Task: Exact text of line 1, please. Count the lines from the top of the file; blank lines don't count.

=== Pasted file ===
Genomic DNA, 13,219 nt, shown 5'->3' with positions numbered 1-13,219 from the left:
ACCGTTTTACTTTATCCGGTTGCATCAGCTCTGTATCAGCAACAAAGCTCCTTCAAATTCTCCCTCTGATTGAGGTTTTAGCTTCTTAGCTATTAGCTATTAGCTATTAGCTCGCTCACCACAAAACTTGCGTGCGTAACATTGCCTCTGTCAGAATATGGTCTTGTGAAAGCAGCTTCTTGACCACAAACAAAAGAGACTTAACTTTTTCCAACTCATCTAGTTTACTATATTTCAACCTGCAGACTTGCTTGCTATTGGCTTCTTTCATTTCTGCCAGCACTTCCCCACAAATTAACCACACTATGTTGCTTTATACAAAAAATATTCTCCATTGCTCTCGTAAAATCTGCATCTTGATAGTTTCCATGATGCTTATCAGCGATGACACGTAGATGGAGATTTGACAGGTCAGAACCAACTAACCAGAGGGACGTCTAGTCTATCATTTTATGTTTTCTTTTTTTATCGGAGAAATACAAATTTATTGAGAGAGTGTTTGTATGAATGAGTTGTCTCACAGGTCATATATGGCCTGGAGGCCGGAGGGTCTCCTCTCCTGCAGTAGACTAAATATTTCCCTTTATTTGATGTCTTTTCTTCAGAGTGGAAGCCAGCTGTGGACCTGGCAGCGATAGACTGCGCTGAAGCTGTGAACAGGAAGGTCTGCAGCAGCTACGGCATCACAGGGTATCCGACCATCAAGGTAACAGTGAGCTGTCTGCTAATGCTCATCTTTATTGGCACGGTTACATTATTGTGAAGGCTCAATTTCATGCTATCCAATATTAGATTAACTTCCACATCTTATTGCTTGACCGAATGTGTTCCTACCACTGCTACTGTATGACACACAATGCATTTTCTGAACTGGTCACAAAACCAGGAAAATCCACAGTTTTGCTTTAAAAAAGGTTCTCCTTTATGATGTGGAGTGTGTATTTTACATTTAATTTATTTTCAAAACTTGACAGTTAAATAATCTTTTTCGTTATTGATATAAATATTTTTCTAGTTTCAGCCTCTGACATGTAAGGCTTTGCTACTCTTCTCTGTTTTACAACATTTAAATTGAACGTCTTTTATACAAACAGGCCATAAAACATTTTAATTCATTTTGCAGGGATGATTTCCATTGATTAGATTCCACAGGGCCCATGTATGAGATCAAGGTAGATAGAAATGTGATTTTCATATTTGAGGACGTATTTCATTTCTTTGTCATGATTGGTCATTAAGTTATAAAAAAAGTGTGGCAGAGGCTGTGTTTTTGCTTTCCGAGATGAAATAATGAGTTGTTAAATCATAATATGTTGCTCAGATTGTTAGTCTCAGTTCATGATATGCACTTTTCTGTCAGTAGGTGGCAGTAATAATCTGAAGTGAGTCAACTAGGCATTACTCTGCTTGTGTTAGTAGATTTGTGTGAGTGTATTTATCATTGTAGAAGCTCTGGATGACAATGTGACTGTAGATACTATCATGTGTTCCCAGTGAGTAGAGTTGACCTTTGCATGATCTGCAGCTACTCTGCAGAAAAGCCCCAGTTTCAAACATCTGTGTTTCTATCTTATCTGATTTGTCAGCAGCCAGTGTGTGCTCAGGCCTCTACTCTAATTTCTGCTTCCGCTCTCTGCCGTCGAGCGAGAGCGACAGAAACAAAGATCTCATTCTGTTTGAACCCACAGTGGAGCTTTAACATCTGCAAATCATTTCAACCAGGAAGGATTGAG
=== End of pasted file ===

Genomic DNA, 13,219 nt, shown 5'->3' with positions numbered 1-13,219 from the left: